The Dragon supply ship set for liftoff from Florida next month was the last of SpaceX’s first-generation cargo capsules off the production line, meaning future logistics deliveries to the International Space Station will fly on recycled spacecraft until a new Dragon variant is ready.
SpaceX launched a reused Dragon cargo craft on its last commercial supply shipment to the space station in June, and officials said then that the next Dragon mission — now scheduled for launch next month — will use a newly-manufactured capsule. Plans for subsequent resupply missions were still under review, NASA and SpaceX officials said at the time.
But a presentation to the NASA Advisory Council’s human exploration and operations committee Monday by Sam Scimemi, director of the space station program at NASA Headquarters, suggested SpaceX’s next Dragon spacecraft would be the last one to be built.
SpaceX clarified Friday that the company expects the upcoming automated logistics mission will be the last to fly with a newly-manufactured “Dragon 1” spacecraft. SpaceX has a contract with NASA for 20 commercial resupply launches through 2019, followed by at least six more Dragon cargo missions through 2024 under a separate follow-on agreement.
NASA has also contracted with Orbital ATK and Sierra Nevada Corp. for the station’s cargo needs.
Another iteration of the Dragon spaceship, with a different shape and other significant changes, is under development at SpaceX. NASA confirmed last week that the first unpiloted orbital demonstration flight of the Dragon 2, also known as the Crew Dragon in its human-rated configuration, would slip from late 2017 until at least February 2018.
A second test flight scheduled for June 2018 will carry two astronauts to the space station and back to Earth. NASA and SpaceX intend to have the Crew Dragon ready and certified for regular crew rotations to and from the orbiting research complex by the end of next year.
Meanwhile, a simpler version of the Dragon 2 capsule will also take over SpaceX’s cargo delivery duties. Officials have not identified when the resupply runs will switch to the new spacecraft type, but the changeover could happen when SpaceX begins flying missions under its second cargo contract in late 2019 or early 2020, or sooner.
SpaceX chief executive Elon Musk said July 19 that there was little difference between the cost of a new Dragon capsule and the cost to refurbish the Dragon that launched to the space station June 3 and returned to Earth a month later.
“The SpaceX internal accounting said that it cost us almost as much as building a Dragon 1 from scratch, but I expect our internal accounting wasn’t counting certain things,” Musk said at the International Space Station Research and Development Conference in Washington.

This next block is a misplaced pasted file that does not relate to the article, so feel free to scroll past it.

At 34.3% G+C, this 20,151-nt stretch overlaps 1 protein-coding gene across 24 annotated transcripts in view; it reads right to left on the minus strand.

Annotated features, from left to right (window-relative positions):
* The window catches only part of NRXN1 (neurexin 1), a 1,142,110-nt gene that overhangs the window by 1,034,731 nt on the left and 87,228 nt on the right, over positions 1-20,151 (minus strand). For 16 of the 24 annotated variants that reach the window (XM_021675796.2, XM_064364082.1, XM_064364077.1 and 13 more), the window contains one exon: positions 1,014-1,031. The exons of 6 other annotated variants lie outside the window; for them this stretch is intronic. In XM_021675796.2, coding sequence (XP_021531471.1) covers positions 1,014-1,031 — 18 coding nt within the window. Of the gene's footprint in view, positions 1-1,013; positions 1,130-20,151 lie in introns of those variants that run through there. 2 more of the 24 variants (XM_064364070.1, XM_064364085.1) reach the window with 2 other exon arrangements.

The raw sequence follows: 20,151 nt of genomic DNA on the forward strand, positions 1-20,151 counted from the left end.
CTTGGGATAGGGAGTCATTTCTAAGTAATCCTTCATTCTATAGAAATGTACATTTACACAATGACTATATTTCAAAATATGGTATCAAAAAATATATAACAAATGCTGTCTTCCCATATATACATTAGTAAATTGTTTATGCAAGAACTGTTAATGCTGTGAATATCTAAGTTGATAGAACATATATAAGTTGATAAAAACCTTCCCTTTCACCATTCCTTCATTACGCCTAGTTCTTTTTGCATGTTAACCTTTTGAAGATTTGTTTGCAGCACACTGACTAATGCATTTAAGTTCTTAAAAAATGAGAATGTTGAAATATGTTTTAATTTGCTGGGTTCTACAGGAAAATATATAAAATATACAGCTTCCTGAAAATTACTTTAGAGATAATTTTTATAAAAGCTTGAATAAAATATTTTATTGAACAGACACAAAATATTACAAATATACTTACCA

The Dragon that flew the last mission to the space station spent 34 days in orbit in 2014. Engineers replaced the ship’s heat shield and batteries, which were vulnerable to salt water damage when it splashed down in the Pacific Ocean. But the hull, thrusters, harnessing, propellant tanks, and some avionics boxes were original, officials said.
“This had a lot of rework,” Musk said. “The next one, we think there’s a decent shot of maybe being 50 percent of the cost of a new one.”
SpaceX hopes to launch the its next supply ship on a Falcon 9 rocket from NASA’s Kennedy Space Center in Florida as soon as Aug. 13 or 14, ahead of an Aug. 17 spacewalk by Russian cosmonauts that will release several small satellites from the space station. The deployments will prevent the Dragon cargo craft from approaching the space station for several days as a safety precaution until station managers have good tracking of the Russian satellites.
Technicians at Cape Canaveral will load more than 7,000 pounds (about 3,300 kilograms) of hardware, crew provisions and experiments into the Dragon spacecraft in the coming weeks, including a NASA-funded instrument to investigate the origins of cosmic rays.
If the SpaceX launch is not off the ground by the middle of August, it could be grounded several days until officials ensure the Russian satellites are well away from the station. Two other launches from Cape Canaveral in the second half of August — an Atlas 5 flight set for around Aug. 20 and a Minotaur 4 rocket mission Aug. 25 — could complicate SpaceX’s scheduling in the event of a delay.
The mid-August launch will be the 12th time SpaceX has sent equipment and experiments to the space station since regular Dragon resupply flights began in October 2012. Counting two Dragon test flights in December 2010 and May 2012, the reused capsule that launched twice, and next month’s mission, SpaceX built 13 capsules based on the first-generation Dragon design.
After the upcoming cargo flight, SpaceX’s next Dragon mission is scheduled for launch in November with a previously-flown capsule.
SpaceX will continue building unpressurized trunk modules for space station deliveries. Those sections, which hold solar panels and carry large external experiment payloads, are disposed at the end of each Dragon mission to burn up in the atmosphere.
Musk confirmed SpaceX will eventually use the Dragon 2 spacecraft for all crew and cargo missions to the space station.
“The only thing cargo Dragon won’t have is the launch escape system,” Musk said, noting that the capsule will still be able to separate from a failing rocket. “I think, most likely, even cargo Dragon 2 will be able to survive a booster anomaly. It will have everything the crew Dragon 2 has, except the (abort) thrusters, but I think, in most cases actually, it will be able to survive re-entry and keep the cargo safe.